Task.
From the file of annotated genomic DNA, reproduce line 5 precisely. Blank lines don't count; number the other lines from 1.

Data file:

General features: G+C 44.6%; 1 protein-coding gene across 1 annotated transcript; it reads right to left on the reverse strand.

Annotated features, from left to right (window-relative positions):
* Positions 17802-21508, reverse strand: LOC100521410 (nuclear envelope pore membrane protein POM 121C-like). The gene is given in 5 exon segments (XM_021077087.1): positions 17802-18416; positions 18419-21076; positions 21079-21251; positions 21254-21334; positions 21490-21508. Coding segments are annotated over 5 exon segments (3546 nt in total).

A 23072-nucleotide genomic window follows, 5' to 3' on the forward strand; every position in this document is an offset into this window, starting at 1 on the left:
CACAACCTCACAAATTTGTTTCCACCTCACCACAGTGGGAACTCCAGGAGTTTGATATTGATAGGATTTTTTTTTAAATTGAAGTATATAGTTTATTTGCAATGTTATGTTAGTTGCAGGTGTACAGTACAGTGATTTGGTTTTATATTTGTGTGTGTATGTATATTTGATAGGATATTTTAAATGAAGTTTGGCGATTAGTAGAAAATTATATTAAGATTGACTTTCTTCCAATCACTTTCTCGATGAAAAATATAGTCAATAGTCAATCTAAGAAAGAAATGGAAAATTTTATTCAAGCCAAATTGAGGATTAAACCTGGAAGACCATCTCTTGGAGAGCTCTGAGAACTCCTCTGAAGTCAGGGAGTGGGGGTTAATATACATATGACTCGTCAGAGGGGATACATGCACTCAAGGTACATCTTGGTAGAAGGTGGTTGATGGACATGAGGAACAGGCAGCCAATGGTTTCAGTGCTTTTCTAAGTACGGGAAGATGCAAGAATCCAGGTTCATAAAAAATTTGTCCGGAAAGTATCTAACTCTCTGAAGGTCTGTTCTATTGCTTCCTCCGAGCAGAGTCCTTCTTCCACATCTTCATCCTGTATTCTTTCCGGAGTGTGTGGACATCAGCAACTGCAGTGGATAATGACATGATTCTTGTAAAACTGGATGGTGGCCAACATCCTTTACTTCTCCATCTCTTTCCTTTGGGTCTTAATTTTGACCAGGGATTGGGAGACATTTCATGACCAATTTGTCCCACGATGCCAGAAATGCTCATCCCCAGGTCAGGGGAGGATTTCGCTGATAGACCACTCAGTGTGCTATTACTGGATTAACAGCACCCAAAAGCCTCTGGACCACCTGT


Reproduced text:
CACAACCTCACAAATTTGTTTCCACCTCACCACAGTGGGAACTCCAGGAGTTTGATATTGATAGGATTTTTTTTTAAATTGAAGTATATAGTTTATTTGCAATGTTATGTTAGTTGCAGGTGTACAGTACAGTGATTTGGTTTTATATTTGTGTGTGTATGTATATTTGATAGGATATTTTAAATGAAGTTTGGCGATTAGTAGAAAATTATATTAAGATTGACTTTCTTCCAATCACTTTCTCGATGAAAAATATAGTCAATAGTCAATCTAAGAAAGAAATGGAAAATTTTATTCAAGCCAAATTGAGGATTAAACCTGGAAGACCATCTCTTGGAGAGCTCTGAGAACTCCTCTGAAGTCAGGGAGTGGGGGTTAATATACATATGACTCGTCAGAGGGGATACATGCACTCAAGGTACATCTTGGTAGAAGGTGGTTGATGGACATGAGGAACAGGCAGCCAATGGTTTCAGTGCTTTTCTAAGTACGGGAAGATGCAAGAATCCAGGTTCATAAAAAATTTGTCCGGAAAGTATCTAACTCTCTGAAGGTCTGTTCTATTGCTTCCTCCGAGCAGAGTCCTTCTTCCACATCTTCATCCTGTATTCTTTCCGGAGTGTGTGGACATCAGCAACTGCAGTGGATAATGACATGATTCTTGTAAAACTGGATGGTGGCCAACATCCTTTACTTCTCCATCTCTTTCCTTTGGGTCTTAATTTTGACCAGGGATTGGGAGACATTTCATGACCAATTTGTCCCACGATGCCAGAAATGCTCATCCCCAGGTCAGGGGAGGATTTCGCTGATAGACCACTCAGTGTGCTATTACTGGATTAACAGCACCCAAAAGCCTCTGGACCACCTGT